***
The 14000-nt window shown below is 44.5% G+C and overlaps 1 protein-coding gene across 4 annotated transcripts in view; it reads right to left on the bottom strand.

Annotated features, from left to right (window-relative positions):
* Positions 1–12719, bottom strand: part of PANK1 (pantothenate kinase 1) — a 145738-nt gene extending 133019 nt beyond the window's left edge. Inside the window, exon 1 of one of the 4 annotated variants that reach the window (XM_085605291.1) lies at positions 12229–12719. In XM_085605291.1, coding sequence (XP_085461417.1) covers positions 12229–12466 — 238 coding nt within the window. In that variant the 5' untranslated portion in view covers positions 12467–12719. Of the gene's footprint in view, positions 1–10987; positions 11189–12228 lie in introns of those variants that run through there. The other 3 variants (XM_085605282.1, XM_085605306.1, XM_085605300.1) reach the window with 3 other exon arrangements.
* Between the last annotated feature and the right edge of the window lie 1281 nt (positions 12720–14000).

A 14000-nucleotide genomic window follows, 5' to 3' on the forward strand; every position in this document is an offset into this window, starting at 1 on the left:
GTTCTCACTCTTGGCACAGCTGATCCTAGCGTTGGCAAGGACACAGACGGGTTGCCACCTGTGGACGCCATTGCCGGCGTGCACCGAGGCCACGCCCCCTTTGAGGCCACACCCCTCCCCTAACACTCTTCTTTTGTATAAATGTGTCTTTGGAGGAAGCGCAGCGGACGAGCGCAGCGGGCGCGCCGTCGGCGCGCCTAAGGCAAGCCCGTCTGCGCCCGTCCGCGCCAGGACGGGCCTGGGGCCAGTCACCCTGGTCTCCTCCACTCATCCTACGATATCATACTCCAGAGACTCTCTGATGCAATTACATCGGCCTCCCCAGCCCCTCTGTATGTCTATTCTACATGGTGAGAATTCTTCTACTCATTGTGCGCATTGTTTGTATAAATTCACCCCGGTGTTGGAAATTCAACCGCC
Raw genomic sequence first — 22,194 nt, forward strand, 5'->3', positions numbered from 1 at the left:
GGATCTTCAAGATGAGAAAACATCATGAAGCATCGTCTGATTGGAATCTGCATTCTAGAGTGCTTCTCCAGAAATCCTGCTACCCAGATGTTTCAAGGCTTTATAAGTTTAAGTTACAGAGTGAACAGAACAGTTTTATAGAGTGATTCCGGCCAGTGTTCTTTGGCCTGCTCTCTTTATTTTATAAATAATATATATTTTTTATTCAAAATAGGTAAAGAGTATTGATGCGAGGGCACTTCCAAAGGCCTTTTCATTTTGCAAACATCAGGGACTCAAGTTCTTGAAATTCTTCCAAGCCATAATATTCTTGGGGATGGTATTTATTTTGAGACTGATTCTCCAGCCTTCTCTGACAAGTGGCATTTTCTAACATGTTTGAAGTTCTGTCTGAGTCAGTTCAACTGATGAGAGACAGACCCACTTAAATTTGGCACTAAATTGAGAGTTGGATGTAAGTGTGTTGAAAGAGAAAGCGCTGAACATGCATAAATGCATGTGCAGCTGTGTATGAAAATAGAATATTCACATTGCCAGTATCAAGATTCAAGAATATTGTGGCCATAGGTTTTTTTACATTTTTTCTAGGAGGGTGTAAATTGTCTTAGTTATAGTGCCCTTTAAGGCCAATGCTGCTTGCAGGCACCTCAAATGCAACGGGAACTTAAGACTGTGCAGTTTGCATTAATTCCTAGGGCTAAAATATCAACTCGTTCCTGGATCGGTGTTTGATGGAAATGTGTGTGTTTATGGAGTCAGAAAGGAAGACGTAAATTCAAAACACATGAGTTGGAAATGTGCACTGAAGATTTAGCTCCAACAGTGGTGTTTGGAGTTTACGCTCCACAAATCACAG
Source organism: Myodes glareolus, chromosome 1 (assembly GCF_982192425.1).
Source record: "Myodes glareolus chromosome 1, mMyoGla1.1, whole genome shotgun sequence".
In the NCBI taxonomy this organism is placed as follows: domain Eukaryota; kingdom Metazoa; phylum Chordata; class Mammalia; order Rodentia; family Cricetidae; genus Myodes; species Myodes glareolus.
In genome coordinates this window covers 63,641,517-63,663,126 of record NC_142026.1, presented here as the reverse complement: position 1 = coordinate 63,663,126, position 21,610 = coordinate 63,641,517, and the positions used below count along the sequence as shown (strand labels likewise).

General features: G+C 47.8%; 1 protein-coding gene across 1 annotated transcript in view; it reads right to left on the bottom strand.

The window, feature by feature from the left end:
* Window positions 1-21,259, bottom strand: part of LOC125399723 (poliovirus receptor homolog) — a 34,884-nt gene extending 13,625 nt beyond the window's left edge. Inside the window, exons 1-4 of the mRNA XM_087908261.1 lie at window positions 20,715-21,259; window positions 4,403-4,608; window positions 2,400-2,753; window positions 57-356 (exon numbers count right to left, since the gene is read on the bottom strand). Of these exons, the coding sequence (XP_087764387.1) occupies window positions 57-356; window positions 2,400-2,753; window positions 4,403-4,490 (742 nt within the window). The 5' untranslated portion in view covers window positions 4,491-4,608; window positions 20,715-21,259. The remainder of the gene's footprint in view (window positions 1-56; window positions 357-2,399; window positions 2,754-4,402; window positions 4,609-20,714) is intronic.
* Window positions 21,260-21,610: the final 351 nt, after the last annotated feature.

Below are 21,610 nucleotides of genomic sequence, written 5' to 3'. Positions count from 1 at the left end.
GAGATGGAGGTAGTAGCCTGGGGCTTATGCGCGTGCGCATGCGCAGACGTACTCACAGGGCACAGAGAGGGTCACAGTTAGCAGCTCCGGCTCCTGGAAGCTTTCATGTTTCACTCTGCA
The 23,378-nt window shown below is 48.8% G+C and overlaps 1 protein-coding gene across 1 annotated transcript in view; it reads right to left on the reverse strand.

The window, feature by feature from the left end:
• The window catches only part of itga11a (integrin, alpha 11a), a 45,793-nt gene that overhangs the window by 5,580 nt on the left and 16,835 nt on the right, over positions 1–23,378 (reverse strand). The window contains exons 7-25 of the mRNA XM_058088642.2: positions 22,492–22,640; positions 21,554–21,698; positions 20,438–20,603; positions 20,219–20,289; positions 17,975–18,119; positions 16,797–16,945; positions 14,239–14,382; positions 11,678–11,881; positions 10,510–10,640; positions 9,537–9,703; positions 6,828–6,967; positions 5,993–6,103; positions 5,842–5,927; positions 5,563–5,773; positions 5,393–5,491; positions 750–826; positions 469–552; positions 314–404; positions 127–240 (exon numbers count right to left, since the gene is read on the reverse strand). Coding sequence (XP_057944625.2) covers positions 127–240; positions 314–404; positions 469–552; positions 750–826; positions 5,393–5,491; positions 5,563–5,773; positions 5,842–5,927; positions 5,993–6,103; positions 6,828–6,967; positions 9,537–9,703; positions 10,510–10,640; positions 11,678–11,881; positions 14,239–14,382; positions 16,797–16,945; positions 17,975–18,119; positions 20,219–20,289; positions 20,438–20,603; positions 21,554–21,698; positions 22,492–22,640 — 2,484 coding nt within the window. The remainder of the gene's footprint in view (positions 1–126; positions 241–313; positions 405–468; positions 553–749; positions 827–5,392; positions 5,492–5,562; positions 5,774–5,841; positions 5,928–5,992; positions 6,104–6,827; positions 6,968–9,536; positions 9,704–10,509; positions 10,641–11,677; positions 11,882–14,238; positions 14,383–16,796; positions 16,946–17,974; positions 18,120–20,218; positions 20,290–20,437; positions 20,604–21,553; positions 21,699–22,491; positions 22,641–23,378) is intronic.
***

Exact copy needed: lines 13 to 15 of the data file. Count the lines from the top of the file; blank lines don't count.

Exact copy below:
General features: G+C 47.8%; 1 protein-coding gene across 1 annotated transcript in view; it reads right to left on the bottom strand.

The window, feature by feature from the left end:
* Window positions 1-21,259, bottom strand: part of LOC125399723 (poliovirus receptor homolog) — a 34,884-nt gene extending 13,625 nt beyond the window's left edge. Inside the window, exons 1-4 of the mRNA XM_087908261.1 lie at window positions 20,715-21,259; window positions 4,403-4,608; window positions 2,400-2,753; window positions 57-356 (exon numbers count right to left, since the gene is read on the bottom strand). Of these exons, the coding sequence (XP_087764387.1) occupies window positions 57-356; window positions 2,400-2,753; window positions 4,403-4,490 (742 nt within the window). The 5' untranslated portion in view covers window positions 4,491-4,608; window positions 20,715-21,259. The remainder of the gene's footprint in view (window positions 1-56; window positions 357-2,399; window positions 2,754-4,402; window positions 4,609-20,714) is intronic.